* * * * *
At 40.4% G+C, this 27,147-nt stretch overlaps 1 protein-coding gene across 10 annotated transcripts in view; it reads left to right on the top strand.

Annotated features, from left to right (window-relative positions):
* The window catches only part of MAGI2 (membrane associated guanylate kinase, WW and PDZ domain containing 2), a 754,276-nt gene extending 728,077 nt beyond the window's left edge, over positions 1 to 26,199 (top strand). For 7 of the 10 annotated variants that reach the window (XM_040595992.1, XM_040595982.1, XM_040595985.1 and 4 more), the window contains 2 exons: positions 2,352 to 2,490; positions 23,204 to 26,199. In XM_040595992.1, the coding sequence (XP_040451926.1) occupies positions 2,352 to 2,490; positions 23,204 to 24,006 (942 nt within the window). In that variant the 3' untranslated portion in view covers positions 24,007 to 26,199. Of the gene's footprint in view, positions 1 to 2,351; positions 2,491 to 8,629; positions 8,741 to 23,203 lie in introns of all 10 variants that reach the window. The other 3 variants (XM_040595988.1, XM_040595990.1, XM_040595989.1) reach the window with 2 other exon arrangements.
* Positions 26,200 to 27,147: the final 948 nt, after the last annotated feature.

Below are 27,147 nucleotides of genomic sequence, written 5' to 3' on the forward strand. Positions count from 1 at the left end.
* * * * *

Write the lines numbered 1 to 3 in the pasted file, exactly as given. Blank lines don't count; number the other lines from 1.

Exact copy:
At 40.4% G+C, this 27,147-nt stretch overlaps 1 protein-coding gene across 10 annotated transcripts in view; it reads left to right on the top strand.

Annotated features, from left to right (window-relative positions):
* The window catches only part of MAGI2 (membrane associated guanylate kinase, WW and PDZ domain containing 2), a 754,276-nt gene extending 728,077 nt beyond the window's left edge, over positions 1 to 26,199 (top strand). For 7 of the 10 annotated variants that reach the window (XM_040595992.1, XM_040595982.1, XM_040595985.1 and 4 more), the window contains 2 exons: positions 2,352 to 2,490; positions 23,204 to 26,199. In XM_040595992.1, the coding sequence (XP_040451926.1) occupies positions 2,352 to 2,490; positions 23,204 to 24,006 (942 nt within the window). In that variant the 3' untranslated portion in view covers positions 24,007 to 26,199. Of the gene's footprint in view, positions 1 to 2,351; positions 2,491 to 8,629; positions 8,741 to 23,203 lie in introns of all 10 variants that reach the window. The other 3 variants (XM_040595988.1, XM_040595990.1, XM_040595989.1) reach the window with 2 other exon arrangements.